Collector Construction Details


This page covers the details on making the solar collectors.


Making the Copper Tube Grid for the Absorber

I decided on ½ in copper runners 6 in. apart with ¾ pipe headers. I saw a tool on the internet to draw a half inch flange out of a ¾ pipe and copied the tool using a Grade-8 fine thread bolt. To make it, grind the bold into a bell shape with a 5/16 shank then grind it flat on both sides to 5/16 thick ,then cut the slot.  All the details on making the Pipe Flaring Tool are here...


Click on pictures for full size

Half inch riser tube goes into flared
hole in 3/4 inch manfold.

Notched board used to get even
spacing of riser pipes.

Pipes assembled and ready
for soldering.


Shows the slope built into the bottom
manifold so that the collector drains
back to tank when pump is off.

Shows the slope built into the bottom manifold,
and slope built into supply pipe.

The completed copper tube grid was leak
tested with this arrangement.



Making the Absorber Fins

The absorber plates are made from aluminum siding from an old Trailer house (my first house). I cut them out for 6 inch by 24 inch finish sized panels, rolled them flat, and paint side up I pressed a U-shape into them, then repressed them with the fixture (shown) to get a better fit on the ½ in. copper pipe.


This tool was used in the press shown just below to press in the U shaped groove in the aluminum.

This was followed by the re-bending operation shown below, which gives the fins more
wrap around the copper tubes.



Click on pictures for full size

The "re-bending" tool used to wrap fins
further around the copper tubing.

The "re-bending" tool in press.

Fin in tool ready for re-bending.



Finished absorber fins after "re-bending" to increase wrap on the copper tubes.



Installing Fins on Copper Grid

When putting the pipes together I made them ¾ in. out of square so when installed, they’d drain down. I put the pipe assembly on ½ in. OSB with a 1/8 in. by 1½ in. spacer board/shim to hold the absorber plates away from the OSB. Then a backing aluminum plate over that. The copper pipe, silicone caulk, then the absorber plate are all stapled down with half inch stainless steel staples.  If I were to do this again I would used these PVC clamps and Construction Screws.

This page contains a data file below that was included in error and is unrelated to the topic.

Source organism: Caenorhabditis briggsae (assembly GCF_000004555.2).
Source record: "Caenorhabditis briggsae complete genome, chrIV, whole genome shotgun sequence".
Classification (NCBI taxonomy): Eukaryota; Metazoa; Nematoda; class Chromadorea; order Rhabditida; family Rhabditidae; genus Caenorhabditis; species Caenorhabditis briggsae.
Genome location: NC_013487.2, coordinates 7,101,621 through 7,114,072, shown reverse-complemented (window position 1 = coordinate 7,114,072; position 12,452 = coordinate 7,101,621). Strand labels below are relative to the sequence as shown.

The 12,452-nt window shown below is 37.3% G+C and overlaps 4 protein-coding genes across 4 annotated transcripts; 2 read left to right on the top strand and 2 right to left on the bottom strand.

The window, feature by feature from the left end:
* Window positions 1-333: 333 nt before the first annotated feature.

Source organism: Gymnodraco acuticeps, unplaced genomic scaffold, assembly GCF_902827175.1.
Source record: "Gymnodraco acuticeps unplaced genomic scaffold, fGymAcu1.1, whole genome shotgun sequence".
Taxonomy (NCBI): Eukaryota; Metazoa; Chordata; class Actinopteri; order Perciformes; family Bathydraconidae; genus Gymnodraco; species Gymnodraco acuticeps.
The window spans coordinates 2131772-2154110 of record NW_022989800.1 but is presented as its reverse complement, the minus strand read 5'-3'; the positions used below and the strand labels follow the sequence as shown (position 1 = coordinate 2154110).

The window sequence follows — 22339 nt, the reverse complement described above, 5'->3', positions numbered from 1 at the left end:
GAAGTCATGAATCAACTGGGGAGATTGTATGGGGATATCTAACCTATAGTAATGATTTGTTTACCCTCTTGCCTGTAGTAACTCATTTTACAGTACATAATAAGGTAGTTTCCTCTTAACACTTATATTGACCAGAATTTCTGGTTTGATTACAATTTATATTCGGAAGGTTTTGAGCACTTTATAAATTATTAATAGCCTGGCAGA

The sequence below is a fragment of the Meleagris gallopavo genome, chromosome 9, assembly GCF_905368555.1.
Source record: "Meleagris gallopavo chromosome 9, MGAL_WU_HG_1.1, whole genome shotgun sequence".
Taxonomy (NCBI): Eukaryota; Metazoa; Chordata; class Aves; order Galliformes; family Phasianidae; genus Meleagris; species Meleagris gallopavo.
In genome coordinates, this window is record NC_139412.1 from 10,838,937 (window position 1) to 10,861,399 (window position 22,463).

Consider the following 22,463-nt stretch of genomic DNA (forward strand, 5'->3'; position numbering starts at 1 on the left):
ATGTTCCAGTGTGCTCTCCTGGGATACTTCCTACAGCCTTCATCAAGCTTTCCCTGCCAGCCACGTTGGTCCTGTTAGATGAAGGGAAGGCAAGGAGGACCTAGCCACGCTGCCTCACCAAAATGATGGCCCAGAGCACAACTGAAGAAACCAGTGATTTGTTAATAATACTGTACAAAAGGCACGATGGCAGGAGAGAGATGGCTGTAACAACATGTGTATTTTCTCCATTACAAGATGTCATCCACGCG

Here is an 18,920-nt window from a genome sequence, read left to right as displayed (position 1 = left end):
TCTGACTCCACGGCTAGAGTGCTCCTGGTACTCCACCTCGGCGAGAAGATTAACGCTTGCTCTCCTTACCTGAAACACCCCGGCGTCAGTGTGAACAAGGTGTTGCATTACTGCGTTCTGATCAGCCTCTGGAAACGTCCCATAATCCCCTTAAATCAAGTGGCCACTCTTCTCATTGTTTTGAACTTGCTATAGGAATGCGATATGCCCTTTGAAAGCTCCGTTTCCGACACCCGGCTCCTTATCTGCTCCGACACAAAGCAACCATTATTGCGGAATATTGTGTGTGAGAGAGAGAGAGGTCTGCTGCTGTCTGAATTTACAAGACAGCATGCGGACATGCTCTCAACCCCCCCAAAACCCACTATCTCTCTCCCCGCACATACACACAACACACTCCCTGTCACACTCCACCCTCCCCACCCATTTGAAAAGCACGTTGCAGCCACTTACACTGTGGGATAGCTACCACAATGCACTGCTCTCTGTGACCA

Copper grid installed on OSB backing with 1/8 inch spacers to separate ready for
fins to be installed.


Click on pictures for full size

Narrow flat sheet goes under fins, then
light bead of silicone, then grooved aluminum
fins go over copper tubes and are stapled
tightly down.

Absorber fins being installed.

Clamp made from 4 inch PVC pipe
sections holds fin tightly to copper
tube before fastening.


The spacers between the fin and the OSB decrease the effective thermal mass of the fins by decoupling them thermally from the OSB -- so the collector will respond faster to changes in sun conditions.



The details on how to make and use the clamps made from PVC pipe are here...




 I painted the absorber plate with high absorbency black paint.

Painting the absorber with black paint.

Absorber plates drying.




Installing the Absorber Plates in the Collector Frame



The absorber plates installed in the collector frame.



The Folding End Collectors


This picture shows the detail for the hinge that allows the two outside collectors to either be folded out (for maximum winter
solar heat gain), or be folded in for less gain in the summer.    With the end collectors folded out, there are 8 active collectors,
and with the end collectors folded there are only 4 active collectors, so this cuts the summer collection area to half what
the winter collection are is.


Kenneth is still working on a good plumbing joint for the pivoting collectors -- he will let us know.


Click on pictures for full size.

Collectors secured in winter position.

Collectors secured in summer position.

Latched in summer position.



Back to the main page...                   


On to the tank and heat transfer trench...



Gary March 22, 2010